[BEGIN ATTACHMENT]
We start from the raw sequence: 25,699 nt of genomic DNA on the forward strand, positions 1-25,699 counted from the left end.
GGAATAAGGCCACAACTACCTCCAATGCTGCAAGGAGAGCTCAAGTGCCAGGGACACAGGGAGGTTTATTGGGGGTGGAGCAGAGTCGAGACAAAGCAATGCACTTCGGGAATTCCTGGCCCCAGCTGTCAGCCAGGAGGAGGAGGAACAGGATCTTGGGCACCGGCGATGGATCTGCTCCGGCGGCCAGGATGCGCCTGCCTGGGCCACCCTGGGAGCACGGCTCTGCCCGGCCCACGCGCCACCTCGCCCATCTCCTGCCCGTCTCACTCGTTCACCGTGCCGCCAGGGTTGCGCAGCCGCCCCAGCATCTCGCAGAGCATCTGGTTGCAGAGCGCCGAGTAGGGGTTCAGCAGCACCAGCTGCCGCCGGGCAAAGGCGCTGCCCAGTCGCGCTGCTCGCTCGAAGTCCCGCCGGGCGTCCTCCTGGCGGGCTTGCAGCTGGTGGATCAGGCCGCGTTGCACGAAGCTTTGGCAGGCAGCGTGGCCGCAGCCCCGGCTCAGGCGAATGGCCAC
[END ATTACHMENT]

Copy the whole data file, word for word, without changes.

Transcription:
We start from the raw sequence: 25,699 nt of genomic DNA on the forward strand, positions 1-25,699 counted from the left end.
GGAATAAGGCCACAACTACCTCCAATGCTGCAAGGAGAGCTCAAGTGCCAGGGACACAGGGAGGTTTATTGGGGGTGGAGCAGAGTCGAGACAAAGCAATGCACTTCGGGAATTCCTGGCCCCAGCTGTCAGCCAGGAGGAGGAGGAACAGGATCTTGGGCACCGGCGATGGATCTGCTCCGGCGGCCAGGATGCGCCTGCCTGGGCCACCCTGGGAGCACGGCTCTGCCCGGCCCACGCGCCACCTCGCCCATCTCCTGCCCGTCTCACTCGTTCACCGTGCCGCCAGGGTTGCGCAGCCGCCCCAGCATCTCGCAGAGCATCTGGTTGCAGAGCGCCGAGTAGGGGTTCAGCAGCACCAGCTGCCGCCGGGCAAAGGCGCTGCCCAGTCGCGCTGCTCGCTCGAAGTCCCGCCGGGCGTCCTCCTGGCGGGCTTGCAGCTGGTGGATCAGGCCGCGTTGCACGAAGCTTTGGCAGGCAGCGTGGCCGCAGCCCCGGCTCAGGCGAATGGCCAC